Download original document: “Report on the Health Impacts of Wind Farms

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Date added:  July 11, 2013
Scotland, Sweden, U.K., WildlifePrint storyE-mail story

Does fatal attraction of hirundines to wind turbines threaten populations and species?

Author:  World Council for Nature

The fatal impact of a white-throated needletail with a wind turbine in Scotland (1) raises serious concerns, with ramifications far beyond the sad loss of a single, spectacular vagrant. As a rare visitor, this individual bird was being very carefully observed, and thus there was a far higher chance of a turbine impact being detected than is the case for most small birds. Only a minuscule fraction of birds are intensively monitored in this way, and if the movements and fates of many other individual birds were being monitored, then what appears to be a rare event might prove to be frequent – or indeed probable. The death of this needletail should remind us that numerous small birds are being hit by turbines without detection or raising alarm. However, other hirundine deaths have already been documented amongst Europe’s wind turbines (2).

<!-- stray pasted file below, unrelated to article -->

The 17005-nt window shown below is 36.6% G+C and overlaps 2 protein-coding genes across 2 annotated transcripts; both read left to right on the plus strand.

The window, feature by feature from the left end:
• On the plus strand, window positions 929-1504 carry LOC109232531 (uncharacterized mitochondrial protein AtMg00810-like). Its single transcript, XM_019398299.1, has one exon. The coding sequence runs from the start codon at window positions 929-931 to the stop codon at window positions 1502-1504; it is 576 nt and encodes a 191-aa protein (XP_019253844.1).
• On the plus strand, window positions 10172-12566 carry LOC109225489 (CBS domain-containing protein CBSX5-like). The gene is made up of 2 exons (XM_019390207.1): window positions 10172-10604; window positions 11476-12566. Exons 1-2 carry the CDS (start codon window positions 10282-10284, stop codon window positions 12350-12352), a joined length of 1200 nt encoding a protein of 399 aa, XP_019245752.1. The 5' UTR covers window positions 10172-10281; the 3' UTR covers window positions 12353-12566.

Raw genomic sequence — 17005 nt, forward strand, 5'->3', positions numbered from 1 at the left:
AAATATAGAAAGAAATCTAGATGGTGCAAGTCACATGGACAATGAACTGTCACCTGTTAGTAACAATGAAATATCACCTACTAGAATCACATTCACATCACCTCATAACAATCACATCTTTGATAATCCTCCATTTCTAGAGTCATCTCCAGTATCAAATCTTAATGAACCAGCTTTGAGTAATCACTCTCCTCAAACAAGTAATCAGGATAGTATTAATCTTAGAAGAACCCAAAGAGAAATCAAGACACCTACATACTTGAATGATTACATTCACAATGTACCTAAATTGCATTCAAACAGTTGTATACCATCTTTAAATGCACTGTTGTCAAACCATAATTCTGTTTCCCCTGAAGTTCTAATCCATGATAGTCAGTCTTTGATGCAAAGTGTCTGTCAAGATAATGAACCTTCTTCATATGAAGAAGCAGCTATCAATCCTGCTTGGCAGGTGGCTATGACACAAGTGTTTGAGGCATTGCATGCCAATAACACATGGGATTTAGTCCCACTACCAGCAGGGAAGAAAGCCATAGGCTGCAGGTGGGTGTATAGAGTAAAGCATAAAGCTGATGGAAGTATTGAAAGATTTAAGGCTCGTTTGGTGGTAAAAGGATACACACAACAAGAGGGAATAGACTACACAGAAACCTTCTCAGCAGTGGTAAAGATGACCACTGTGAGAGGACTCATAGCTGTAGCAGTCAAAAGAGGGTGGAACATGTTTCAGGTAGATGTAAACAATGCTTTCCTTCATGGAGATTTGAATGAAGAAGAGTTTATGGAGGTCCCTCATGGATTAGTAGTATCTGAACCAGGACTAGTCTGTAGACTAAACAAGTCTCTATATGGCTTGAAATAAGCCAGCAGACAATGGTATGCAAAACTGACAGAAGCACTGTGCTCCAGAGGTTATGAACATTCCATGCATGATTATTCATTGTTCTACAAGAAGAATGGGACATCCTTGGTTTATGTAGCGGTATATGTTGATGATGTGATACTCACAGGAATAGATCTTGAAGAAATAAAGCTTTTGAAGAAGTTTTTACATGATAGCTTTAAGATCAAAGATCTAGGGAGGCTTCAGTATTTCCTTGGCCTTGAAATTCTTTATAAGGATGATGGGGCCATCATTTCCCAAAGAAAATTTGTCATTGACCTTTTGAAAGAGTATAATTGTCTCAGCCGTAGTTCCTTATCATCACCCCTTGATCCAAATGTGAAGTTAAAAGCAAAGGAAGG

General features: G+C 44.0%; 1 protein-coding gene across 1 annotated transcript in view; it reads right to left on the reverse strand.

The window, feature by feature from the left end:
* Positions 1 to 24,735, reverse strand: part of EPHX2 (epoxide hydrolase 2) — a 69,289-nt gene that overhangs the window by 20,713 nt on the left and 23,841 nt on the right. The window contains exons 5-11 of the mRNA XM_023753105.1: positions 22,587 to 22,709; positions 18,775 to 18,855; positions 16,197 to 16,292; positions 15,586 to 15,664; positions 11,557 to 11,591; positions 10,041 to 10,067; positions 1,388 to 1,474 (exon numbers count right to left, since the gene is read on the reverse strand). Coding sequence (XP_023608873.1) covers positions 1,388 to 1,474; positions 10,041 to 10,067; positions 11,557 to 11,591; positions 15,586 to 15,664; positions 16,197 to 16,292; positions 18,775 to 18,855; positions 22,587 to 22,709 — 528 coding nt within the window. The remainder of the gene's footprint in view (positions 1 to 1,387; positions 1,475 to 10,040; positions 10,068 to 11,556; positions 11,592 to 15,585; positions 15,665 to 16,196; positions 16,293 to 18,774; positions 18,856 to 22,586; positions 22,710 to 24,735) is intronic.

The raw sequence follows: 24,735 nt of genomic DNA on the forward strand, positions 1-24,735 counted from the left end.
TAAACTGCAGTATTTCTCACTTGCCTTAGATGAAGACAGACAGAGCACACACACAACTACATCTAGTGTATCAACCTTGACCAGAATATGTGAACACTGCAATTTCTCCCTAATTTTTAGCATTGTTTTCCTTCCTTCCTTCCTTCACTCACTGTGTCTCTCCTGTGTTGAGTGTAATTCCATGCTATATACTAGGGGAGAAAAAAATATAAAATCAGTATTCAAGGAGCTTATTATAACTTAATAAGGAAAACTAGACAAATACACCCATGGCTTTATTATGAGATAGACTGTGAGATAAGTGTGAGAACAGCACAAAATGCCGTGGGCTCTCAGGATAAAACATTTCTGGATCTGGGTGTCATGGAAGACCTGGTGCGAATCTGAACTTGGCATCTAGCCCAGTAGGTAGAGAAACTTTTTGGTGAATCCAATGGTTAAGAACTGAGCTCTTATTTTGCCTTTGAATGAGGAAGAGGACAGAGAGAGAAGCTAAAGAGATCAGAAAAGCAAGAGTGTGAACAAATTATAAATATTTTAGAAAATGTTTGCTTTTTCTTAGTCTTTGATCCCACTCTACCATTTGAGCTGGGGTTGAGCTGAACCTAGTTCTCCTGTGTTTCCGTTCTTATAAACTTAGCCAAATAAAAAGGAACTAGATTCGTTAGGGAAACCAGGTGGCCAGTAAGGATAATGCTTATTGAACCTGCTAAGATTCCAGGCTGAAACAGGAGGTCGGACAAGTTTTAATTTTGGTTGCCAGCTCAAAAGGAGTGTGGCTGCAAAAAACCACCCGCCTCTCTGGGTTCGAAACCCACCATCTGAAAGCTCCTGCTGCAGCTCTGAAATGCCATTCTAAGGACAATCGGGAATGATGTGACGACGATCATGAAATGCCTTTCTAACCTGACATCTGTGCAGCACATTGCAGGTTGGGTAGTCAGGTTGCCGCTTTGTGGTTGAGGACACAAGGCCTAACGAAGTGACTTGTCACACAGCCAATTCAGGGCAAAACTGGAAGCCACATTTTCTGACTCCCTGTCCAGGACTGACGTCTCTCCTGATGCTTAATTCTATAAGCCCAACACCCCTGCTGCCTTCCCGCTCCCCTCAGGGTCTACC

The needletail encountered a small, lone turbine. On the face of it, this is highly unlikely – unless the bird was actively attracted to the vicinity of the turbine. Indeed, some insects are attracted to wind turbines, and some bats are attracted to their deaths by unknown features of the turbines – possibly the food concentration around them (3, 4, 5). Remarkably, there are reports of bats commuting to wind turbines up to 14 km offshore for such food resources, as well as others stopping, perching and feeding around them during migration (4). This attraction exerted by wind turbines extends their ecological footprint to new, unsuspected dimensions.